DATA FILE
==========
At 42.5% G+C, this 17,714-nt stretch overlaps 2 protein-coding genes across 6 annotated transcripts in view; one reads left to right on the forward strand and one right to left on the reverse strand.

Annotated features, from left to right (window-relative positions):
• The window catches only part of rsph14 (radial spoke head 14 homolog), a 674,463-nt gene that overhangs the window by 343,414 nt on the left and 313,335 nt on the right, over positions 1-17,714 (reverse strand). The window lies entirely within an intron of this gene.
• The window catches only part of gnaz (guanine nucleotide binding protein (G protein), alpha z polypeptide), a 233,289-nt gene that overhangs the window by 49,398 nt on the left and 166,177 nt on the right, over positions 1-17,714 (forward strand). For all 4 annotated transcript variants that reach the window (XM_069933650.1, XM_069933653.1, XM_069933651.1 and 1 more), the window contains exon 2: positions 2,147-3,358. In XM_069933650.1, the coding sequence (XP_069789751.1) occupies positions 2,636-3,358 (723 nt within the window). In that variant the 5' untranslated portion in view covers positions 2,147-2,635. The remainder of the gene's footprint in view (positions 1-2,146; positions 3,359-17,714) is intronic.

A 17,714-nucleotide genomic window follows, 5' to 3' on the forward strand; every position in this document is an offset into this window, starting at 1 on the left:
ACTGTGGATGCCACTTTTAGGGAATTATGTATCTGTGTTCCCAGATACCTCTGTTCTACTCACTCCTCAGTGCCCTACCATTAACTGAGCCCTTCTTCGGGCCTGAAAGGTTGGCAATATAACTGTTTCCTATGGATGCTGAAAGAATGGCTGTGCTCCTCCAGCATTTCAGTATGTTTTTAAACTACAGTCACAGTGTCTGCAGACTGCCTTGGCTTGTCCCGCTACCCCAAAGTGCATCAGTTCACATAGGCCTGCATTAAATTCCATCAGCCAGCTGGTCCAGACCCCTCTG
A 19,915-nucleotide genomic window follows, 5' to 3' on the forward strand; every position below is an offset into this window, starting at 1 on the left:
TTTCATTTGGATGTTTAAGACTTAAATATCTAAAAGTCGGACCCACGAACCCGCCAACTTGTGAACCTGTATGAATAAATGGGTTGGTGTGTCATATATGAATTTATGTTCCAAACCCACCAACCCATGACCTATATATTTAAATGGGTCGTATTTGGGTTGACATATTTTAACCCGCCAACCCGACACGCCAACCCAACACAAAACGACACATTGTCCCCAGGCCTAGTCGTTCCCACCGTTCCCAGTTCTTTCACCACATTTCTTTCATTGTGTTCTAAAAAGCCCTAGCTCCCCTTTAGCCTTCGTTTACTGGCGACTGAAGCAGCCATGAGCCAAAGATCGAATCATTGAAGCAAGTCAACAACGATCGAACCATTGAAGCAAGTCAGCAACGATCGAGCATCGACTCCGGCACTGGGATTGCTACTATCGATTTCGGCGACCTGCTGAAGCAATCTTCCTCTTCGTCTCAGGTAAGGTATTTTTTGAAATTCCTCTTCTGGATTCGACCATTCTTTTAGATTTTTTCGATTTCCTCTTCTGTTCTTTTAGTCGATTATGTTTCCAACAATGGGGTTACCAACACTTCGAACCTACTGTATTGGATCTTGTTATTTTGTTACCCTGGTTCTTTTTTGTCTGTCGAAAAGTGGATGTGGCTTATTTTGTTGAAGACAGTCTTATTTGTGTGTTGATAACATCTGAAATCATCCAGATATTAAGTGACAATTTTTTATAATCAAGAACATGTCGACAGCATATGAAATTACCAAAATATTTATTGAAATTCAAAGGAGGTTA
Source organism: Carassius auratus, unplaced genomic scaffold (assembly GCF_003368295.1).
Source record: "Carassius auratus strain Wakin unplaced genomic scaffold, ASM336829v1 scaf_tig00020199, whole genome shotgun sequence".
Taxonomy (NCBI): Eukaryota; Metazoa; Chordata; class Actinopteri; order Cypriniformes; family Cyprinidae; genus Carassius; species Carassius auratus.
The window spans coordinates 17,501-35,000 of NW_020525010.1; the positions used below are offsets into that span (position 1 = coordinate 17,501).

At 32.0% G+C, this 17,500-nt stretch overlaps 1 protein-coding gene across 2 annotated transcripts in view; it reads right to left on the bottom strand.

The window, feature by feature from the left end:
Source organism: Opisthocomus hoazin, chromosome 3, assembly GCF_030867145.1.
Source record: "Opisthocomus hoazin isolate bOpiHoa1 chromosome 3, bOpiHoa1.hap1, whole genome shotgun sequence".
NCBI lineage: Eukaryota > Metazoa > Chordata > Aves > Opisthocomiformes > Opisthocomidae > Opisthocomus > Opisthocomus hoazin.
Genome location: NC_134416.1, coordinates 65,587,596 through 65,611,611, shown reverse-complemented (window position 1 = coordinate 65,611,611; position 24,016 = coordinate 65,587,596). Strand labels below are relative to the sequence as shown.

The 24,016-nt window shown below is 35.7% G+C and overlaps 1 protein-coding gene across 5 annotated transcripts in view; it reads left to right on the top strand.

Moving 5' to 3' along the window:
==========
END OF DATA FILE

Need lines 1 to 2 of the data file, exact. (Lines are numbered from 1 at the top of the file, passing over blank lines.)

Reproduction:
At 42.5% G+C, this 17,714-nt stretch overlaps 2 protein-coding genes across 6 annotated transcripts in view; one reads left to right on the forward strand and one right to left on the reverse strand.

Annotated features, from left to right (window-relative positions):